Bevans develops several models of contextual theology where he shows that these two viewpoints, the message and the experience today, have a different emphasis in each model. The countercultural model for example has the tendency to perceive the contemporary context and cultural developments as against the gospel. The emphasis is on the Scripture. However the anthropological model focuses on the experiences in the present and believes that one can find traces of God and the Gospel in these. In the analysis of the theological ideas of the ChrAfD, I will come back to Bevans‘ models, because this group is interpreting the Bible in its own context and situation. Thus one can analyse their ideas with contextual theology as a background.
Christians in the ‘Alternative für Deutschland‘ (ChrAfD)
In this chapter, I will at first define AfD and ChrAfD from an outsider‘s perspective. Secondly, I will show some definitions from inside the party. Finally, I will display the theological ideas of some Christians in the AfD I came across.
Definition from the outside
In 2013 the new party Alternative für Deutschland was founded in Germany. The first focus was on the European politics of Germany. However, the group also started to express a general dissatisfaction with several political issues. During the first elections the party failed to reach the necessary five percent of the votes, but in 2017 it achieved 12.6% of the votes and thus entered the Bundestag – the German parliament.
Many people were surprised by this fast growth of the party, because the language and the political demands were seen as rough and provocative. Posters like shown above did not promote sympathy in the majority of the society. In addition, the party seemed contradictory in calling for liberal politics and standing for conservative values simultaneously. Melanie Amann, a journalist watching the party from the beginning, explains the ambigous liberality of the group as a call for limitless tolerance for their intolerance. She explains that the AfD mainly focuses on touching the voters‘ emotions – in particular their fears.7 Franziska Schreiber, a former official of the party, agrees. She explains that the emotional is the only constant people in this party have in common with each other.8 According to her, the supporters of the party also support each others‘ fears, so they live like in a bubble of angst, “Blase der Angst“9, and the party‘s lifeblood is to keep this fear awake, even if the facts cannot support the alleged danger.10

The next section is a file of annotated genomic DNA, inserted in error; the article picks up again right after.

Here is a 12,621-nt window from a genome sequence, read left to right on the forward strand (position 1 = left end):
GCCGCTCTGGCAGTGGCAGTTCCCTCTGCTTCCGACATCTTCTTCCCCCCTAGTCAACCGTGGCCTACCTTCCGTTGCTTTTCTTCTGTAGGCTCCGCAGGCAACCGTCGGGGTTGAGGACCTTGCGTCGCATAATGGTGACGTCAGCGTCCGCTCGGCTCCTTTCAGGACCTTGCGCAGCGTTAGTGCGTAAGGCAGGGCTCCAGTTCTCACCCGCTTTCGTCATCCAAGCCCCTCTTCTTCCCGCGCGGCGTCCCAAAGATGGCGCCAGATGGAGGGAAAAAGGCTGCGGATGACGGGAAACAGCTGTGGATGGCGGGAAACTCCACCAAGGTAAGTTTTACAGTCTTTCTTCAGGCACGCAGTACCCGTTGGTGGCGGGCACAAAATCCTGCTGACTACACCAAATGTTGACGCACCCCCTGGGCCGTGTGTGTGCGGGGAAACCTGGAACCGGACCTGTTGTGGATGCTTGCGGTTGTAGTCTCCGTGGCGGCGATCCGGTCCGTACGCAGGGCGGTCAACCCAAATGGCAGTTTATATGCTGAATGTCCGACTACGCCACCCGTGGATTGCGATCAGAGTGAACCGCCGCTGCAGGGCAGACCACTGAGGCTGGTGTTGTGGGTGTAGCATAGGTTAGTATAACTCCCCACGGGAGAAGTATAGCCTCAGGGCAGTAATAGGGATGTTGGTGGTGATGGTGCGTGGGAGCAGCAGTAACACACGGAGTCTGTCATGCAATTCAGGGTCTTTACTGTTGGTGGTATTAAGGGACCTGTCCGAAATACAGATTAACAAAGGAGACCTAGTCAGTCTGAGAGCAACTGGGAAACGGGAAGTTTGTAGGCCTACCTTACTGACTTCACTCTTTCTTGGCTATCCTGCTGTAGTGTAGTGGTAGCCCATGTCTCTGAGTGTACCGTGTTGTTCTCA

Christen in der AfD (ChrAfD) was founded in 2013 as well. The group is not as well known in society as the AfD, but the Christian communities face difficulties with members who support the party. For example, Hartmut Beucker was member of a church council. When he became a candidate for the AfD, all the other members of the church council resigned from their positions in protest.11 Liane Bednarz, a journalist carefully watching the AfD, writes that nationalistic thoughts can also be found in the ChrAfD, albeit in a weakened form. She writes that the ChrAfD uses the same “enemy” terminology as the AfD, sometimes with neologisms: “islamization of the Occident“, “gender mania“, “mainstream media“, “political correctness“, and the “old parties“ including their politics. She emphasises that the churches have to be observant of this development.12 On April 21, 2017, the churches showed their opposition to the AfD and right wing ideas in a demonstration with the slogan Unser Kreuz hat keine Haken – Our cross does not have crooks. In German, this is a wordplay that differentiates the Christian cross from the Nazi swastika.
Protest of the churches in Cologne
Definition from the inside
The AfD summarizes its aims in the preamble of the party‘s program: “We are open to the world, but we want to be Germans and remain Germans. We want to preserve the dignity of man, families with children, our Occidental Christian culture, our language, and our tradition in a peaceful, democratic, and sovereign state of the German people.”14